Atmospheric pollution affects the quality of our air in many areas in South Africa, especially where there is industrial activity, such as coal burning power stations, and oil refineries.   While this type of pollution more immediately impacts on human health, it is also a major contributing factor to the ‘greenhouse gas’ emissions which threaten to disrupt the fragile balance of our planet.  The Institute of Waste Management of Southern Africa (IWMSA) urges both industry and individuals to pay more attention to combatting air pollution.

The IWMSA’s President, Stan Jewaskiewitz says “In the case of air pollution, we need to find ways of reducing our dependence on non-renewable fossil fuels and minimising the resultant carbon dioxide (CO2) emissions that are produced. It is critical that we create awareness of this serious issue.”

Large bodies of air cannot be contained, so the pollution thereof can only be controlled at source and we cannot retract harmful gases once they are released into the atmosphere.   Globally, power generation alone is responsible for one quarter of the planet’s CO2 emissions, and there is no question that there is a much greater incidence of respiratory, as well as other diseases such as cancer, in areas close to fossil fuel-burning plants.  The consequences extend even further; to both productivity and the economy.

Jewaskiewitz continues “The question of climate change is becoming more and more crucial, largely due to ever increasing volumes of CO2 being pumped into the atmosphere, and compounded by deforestation taking place around the world.

“It’s not only the industrial sector that is responsible for these emissions although they certainly produce the lion’s share.  In less advantaged urban and rural areas where access to electricity is difficult or not affordable, and people depend on fires for heating and warmth, levels of smoke and other pollutants are unacceptably high.  Often, on the African continent at large, mounds of waste are set alight, including hazardous materials:  an extremely dangerous and harmful practice on many levels.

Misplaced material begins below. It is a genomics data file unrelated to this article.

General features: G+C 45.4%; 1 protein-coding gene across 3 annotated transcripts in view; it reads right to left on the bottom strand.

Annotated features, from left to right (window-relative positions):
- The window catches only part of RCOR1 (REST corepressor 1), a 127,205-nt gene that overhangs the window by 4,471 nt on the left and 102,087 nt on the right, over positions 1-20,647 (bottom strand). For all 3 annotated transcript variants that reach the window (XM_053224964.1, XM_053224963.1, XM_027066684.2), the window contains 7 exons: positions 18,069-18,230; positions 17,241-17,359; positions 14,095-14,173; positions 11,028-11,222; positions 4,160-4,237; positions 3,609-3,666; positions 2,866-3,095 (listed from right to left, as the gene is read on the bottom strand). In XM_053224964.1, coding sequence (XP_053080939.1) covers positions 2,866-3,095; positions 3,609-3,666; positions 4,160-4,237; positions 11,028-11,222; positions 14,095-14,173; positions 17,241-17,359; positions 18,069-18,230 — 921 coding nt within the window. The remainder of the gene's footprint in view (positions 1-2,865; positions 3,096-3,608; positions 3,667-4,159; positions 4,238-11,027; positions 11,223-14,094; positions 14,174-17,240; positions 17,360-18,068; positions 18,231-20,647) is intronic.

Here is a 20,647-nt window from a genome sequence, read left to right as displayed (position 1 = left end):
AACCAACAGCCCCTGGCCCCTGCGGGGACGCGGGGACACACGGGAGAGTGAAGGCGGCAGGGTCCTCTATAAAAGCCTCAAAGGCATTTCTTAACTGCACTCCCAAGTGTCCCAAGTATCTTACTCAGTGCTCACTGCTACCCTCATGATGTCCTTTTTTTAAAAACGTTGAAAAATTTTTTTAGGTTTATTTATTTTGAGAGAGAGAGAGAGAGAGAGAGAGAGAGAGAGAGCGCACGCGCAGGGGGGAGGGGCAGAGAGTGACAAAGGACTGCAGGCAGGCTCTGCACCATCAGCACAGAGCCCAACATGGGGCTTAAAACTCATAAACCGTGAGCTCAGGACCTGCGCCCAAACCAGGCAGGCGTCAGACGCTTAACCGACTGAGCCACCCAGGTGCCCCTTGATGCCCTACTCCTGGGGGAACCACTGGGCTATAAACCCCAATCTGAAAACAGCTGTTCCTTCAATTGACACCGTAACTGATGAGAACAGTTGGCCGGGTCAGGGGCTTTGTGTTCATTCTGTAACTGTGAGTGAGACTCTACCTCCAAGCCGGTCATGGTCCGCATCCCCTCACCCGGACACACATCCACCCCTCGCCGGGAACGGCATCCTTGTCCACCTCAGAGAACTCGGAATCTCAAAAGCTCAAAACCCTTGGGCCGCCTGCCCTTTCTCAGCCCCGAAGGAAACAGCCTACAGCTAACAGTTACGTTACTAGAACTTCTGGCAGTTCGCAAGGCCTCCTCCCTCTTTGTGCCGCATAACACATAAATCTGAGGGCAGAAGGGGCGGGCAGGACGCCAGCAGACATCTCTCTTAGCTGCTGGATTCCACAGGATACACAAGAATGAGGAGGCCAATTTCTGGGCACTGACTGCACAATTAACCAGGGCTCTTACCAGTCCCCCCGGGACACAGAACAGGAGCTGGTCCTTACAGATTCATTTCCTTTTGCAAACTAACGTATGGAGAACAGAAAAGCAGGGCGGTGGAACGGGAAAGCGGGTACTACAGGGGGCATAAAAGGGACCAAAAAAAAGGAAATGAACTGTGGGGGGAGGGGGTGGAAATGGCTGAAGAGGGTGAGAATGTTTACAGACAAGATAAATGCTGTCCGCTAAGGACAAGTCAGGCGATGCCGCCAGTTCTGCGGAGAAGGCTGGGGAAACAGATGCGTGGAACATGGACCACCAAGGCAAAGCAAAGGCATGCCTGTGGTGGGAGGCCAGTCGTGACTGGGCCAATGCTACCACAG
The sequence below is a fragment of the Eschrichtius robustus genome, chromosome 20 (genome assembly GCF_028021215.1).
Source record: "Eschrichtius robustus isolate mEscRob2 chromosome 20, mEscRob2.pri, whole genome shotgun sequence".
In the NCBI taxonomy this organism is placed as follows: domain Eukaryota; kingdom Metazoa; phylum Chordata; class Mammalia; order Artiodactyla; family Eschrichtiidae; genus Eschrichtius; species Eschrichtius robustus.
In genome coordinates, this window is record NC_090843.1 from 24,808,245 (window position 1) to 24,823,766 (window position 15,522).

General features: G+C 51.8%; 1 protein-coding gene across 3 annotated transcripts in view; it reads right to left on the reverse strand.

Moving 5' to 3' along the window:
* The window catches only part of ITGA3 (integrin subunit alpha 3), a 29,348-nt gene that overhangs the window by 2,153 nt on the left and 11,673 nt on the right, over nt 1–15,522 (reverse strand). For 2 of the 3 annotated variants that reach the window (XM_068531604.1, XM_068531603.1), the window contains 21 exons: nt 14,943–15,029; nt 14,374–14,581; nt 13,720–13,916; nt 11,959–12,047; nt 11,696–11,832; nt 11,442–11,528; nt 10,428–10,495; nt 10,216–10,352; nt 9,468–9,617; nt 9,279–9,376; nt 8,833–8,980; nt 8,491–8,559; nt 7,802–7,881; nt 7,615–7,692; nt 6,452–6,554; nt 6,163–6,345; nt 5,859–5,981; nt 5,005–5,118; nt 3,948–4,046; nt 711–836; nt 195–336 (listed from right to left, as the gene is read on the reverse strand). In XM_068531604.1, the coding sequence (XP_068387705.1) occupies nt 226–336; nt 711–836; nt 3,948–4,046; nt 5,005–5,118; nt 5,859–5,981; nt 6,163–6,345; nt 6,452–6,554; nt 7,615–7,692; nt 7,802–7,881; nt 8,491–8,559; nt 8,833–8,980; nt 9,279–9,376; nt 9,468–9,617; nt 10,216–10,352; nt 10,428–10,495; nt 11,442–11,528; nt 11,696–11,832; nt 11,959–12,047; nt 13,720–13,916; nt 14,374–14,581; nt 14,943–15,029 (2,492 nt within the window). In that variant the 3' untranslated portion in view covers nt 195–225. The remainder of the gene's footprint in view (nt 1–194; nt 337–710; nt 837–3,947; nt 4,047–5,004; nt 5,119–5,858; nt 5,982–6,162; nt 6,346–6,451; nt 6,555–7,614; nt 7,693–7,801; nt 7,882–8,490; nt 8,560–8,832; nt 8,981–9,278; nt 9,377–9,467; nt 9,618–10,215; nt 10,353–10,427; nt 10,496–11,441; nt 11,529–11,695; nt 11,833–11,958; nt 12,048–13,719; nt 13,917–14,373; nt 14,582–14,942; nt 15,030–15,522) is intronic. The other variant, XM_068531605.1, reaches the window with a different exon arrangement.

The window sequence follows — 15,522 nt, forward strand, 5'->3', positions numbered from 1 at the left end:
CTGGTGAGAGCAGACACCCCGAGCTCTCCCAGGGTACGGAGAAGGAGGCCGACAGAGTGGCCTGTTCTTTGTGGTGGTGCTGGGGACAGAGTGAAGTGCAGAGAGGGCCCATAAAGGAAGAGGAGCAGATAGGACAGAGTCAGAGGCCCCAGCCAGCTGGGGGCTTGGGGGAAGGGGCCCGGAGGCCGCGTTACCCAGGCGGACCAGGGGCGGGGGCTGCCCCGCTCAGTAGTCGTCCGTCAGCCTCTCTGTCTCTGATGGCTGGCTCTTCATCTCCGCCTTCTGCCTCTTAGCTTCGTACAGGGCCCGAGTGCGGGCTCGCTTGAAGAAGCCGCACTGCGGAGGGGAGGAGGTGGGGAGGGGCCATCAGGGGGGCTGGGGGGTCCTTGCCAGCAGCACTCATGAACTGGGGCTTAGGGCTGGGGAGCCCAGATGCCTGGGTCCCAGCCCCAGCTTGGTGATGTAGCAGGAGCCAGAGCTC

“We spend long hours commuting, and our cities and roads are often packed with vehicles belching forth toxic fumes due to non-compliance or inefficient operation.  This remains a problem despite the fact that there are by-laws in place which aim to regulate emissions, especially from vehicles using diesel fuel.  One study conducted in Los Angeles, a city renowned for its brown haze of smog, determined that up to half their residents’ total exposure to harmful air pollutants occurs while people are traveling in their vehicles.”

Jewaskiewitz concludes “The IWMSA is proud to rank amongst its members, professionals in their fields, who voluntarily give of their time and expertise to further the cause of taking conscious action in all the arenas of waste management through continuous education and training.  We hope to inspire people to think of innovative solutions to reducing waste at source, including that of air pollutants.”

The IWMSA is a professional, multi-disciplinary organisation with voluntary membership established to promote the science and practice of waste management and is a non-profit organisation. For more information visit: or contact the IWMSA on 011 675 3462/4.